An early 19th century pierced horn hair comb with openwork design
CONDITION: good vintage condition for its age.
SIZE: 5 ins h x 6 ins w (13 x 15 cm)
APPROXIMATE DATE: 1830s – 1840s
MATERIALS: steer horn
Here is a lovely old steer horn comb which was undoubtedly made by hand in some small local workshop, rather than a large commercial factory.
It has been made out of steer horn which has been clarified to render it translucent. It has long delicate tines which have obviously been cut by hand, and are still nicely pointed despite it being well over 150 years in age.
It has a rectangular top and is pierced into an attractive openwork design.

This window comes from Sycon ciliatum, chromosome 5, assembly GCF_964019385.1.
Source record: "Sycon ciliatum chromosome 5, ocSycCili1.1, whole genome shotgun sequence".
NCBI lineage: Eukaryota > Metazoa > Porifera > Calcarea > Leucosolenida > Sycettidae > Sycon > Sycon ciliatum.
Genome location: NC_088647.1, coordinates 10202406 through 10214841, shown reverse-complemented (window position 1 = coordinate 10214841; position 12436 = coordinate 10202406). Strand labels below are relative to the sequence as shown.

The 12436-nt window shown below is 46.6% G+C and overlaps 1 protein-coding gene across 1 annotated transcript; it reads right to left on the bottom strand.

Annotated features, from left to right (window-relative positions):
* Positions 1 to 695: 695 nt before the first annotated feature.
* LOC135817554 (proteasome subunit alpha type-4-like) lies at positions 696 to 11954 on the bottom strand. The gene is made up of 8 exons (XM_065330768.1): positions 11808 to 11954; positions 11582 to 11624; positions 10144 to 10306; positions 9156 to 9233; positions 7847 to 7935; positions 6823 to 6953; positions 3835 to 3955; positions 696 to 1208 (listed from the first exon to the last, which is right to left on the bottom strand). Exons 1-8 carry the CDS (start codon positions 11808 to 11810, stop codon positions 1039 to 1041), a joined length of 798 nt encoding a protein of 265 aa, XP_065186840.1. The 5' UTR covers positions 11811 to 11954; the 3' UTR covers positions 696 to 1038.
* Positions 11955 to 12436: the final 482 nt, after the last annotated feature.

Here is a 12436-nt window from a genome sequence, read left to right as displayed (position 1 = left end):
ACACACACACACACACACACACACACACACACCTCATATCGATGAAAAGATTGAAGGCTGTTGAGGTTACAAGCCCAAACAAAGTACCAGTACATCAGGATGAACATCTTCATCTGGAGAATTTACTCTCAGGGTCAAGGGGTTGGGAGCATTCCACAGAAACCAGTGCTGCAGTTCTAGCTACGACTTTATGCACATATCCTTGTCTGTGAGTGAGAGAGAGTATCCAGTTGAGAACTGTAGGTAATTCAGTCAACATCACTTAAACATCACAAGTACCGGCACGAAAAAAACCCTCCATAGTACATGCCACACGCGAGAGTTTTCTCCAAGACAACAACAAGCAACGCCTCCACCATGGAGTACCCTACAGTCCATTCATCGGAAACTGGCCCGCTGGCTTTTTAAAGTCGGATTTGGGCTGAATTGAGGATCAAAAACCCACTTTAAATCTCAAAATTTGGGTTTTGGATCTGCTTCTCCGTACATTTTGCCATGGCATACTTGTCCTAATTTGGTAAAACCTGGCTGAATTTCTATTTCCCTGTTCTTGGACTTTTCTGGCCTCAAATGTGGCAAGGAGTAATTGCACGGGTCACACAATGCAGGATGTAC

The final illustration shows a selection of sitters wearing similar ornaments and is taken from a collection of contemporary sources of the early 19th century.
Ornaments like this were worn in a characteristic manner, being placed such a way that the tall heading stood up proud. This enabled them to be viewed from all angles and for the details to be seen effectively outlined against the light.
Horn was one of the most popular materials for hair combs in the 19th century, not only because the material was cheap, but also because it could be easily treated to obtain a number of decorative effects. It could be dyed a range of colours and could also be clarified so as to be almost translucent. This gives it the attractive colour of honey, and is a feature of many combs of the period. It could also be carved, pierced, stamped and when heated, twisted into ornamental shapes in a plastic manner. Horn is an extremely flexible material, and when heated it can be bent, pierced and stretched into all manner of forms, almost like plastic.
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